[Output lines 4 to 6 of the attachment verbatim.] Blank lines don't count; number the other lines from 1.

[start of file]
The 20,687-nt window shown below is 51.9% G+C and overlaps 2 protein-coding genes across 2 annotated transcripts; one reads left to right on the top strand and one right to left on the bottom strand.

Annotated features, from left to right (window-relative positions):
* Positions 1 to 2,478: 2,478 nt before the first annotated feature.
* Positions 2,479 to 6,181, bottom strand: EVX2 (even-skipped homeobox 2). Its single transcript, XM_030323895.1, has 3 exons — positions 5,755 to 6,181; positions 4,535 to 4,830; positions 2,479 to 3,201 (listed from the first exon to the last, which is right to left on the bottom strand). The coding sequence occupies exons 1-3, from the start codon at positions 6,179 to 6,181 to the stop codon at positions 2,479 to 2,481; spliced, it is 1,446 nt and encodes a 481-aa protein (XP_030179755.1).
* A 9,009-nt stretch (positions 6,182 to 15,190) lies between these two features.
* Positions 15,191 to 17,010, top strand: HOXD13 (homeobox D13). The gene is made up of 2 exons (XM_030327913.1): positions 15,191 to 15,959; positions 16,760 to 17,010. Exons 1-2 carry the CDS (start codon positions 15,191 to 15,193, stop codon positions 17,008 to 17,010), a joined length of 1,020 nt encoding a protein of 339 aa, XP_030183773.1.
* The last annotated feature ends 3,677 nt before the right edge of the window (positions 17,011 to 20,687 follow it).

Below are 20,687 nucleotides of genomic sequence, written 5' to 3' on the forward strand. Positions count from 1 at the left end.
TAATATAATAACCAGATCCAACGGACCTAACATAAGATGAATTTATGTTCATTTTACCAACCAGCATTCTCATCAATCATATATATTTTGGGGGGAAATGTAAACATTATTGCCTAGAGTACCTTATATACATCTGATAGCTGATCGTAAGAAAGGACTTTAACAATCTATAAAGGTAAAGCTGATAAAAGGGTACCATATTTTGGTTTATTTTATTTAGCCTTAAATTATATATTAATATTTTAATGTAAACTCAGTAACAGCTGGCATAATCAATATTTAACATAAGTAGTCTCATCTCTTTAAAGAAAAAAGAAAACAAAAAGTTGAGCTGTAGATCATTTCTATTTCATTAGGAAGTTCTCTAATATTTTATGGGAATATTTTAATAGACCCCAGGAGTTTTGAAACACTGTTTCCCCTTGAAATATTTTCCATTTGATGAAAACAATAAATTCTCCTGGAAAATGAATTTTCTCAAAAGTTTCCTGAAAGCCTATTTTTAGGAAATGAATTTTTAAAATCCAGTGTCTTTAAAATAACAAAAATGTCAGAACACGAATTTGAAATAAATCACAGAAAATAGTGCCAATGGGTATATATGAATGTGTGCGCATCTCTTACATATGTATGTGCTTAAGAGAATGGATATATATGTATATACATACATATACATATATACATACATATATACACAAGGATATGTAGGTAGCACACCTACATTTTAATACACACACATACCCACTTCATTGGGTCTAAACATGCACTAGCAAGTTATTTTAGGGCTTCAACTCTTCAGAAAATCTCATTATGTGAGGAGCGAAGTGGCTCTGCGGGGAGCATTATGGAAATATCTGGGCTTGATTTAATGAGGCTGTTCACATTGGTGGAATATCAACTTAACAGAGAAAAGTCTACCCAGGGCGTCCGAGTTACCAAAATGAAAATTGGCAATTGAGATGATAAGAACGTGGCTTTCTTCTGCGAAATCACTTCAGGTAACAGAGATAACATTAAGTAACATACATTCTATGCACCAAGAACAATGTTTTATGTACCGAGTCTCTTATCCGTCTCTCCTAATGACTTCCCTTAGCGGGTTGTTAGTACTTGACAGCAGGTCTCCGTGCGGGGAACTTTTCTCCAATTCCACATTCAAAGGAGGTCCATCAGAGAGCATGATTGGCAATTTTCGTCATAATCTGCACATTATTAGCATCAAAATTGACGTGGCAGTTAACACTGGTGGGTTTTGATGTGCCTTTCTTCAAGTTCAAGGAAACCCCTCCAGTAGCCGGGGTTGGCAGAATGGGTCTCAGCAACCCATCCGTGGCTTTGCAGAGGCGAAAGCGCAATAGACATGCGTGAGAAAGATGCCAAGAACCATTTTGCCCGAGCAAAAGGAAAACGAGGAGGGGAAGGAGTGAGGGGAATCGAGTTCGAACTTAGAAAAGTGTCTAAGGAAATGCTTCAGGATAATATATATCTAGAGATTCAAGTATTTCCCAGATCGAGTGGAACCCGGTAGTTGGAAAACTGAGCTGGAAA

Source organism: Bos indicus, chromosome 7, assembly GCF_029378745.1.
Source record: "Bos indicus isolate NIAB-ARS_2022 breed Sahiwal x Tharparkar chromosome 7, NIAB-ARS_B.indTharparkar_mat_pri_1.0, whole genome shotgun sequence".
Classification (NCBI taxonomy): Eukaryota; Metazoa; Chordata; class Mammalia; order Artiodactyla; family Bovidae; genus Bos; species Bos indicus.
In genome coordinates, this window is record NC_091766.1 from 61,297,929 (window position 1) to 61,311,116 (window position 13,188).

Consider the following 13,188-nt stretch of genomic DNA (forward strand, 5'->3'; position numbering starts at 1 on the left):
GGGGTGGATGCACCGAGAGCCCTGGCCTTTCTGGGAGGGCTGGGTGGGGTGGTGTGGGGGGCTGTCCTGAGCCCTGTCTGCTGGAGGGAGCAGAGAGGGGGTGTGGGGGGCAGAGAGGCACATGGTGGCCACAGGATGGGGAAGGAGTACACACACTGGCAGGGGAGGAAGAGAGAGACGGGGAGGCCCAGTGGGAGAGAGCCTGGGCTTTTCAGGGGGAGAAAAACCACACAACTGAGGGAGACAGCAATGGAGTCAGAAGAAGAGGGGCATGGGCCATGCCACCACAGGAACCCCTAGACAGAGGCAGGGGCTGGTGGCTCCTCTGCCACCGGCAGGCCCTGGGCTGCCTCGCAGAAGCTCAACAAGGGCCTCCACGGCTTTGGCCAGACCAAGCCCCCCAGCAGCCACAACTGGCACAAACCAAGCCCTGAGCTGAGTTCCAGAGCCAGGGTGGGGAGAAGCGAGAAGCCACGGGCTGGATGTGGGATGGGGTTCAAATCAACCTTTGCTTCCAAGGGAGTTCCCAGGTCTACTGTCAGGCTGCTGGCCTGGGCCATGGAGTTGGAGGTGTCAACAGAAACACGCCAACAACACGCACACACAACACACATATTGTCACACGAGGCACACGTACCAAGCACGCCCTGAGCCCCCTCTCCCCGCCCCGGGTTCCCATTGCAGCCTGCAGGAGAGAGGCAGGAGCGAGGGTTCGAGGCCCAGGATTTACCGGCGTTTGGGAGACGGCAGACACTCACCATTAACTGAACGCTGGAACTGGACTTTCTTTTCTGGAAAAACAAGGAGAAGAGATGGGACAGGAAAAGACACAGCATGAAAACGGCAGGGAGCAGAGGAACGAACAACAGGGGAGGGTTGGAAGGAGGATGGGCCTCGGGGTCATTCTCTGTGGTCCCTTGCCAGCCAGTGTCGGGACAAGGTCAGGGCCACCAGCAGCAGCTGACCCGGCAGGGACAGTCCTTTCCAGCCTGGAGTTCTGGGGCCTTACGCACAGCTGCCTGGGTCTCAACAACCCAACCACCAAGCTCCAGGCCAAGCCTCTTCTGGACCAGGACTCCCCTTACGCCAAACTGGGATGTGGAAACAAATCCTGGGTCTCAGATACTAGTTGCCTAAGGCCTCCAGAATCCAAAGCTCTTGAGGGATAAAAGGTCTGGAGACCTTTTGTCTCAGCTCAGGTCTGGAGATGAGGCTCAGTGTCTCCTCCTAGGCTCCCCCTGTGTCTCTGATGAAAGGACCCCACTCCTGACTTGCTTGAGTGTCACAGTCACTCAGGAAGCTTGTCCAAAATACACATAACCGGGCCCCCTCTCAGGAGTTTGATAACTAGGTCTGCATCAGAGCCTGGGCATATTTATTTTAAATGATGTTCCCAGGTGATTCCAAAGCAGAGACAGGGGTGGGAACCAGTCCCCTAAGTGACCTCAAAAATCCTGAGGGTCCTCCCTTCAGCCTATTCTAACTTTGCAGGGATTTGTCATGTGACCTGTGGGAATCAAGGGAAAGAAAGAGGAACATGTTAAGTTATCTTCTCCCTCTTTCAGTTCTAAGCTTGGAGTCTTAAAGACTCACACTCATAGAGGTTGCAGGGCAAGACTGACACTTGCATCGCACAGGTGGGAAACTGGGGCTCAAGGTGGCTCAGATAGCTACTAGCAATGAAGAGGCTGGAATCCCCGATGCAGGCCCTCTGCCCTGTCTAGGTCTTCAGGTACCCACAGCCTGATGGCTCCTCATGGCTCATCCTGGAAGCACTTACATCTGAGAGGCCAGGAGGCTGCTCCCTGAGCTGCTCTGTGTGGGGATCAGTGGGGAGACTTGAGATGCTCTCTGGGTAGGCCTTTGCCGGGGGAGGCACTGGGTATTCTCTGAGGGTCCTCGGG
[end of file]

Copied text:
* Positions 2,479 to 6,181, bottom strand: EVX2 (even-skipped homeobox 2). Its single transcript, XM_030323895.1, has 3 exons — positions 5,755 to 6,181; positions 4,535 to 4,830; positions 2,479 to 3,201 (listed from the first exon to the last, which is right to left on the bottom strand). The coding sequence occupies exons 1-3, from the start codon at positions 6,179 to 6,181 to the stop codon at positions 2,479 to 2,481; spliced, it is 1,446 nt and encodes a 481-aa protein (XP_030179755.1).
* A 9,009-nt stretch (positions 6,182 to 15,190) lies between these two features.
* Positions 15,191 to 17,010, top strand: HOXD13 (homeobox D13). The gene is made up of 2 exons (XM_030327913.1): positions 15,191 to 15,959; positions 16,760 to 17,010. Exons 1-2 carry the CDS (start codon positions 15,191 to 15,193, stop codon positions 17,008 to 17,010), a joined length of 1,020 nt encoding a protein of 339 aa, XP_030183773.1.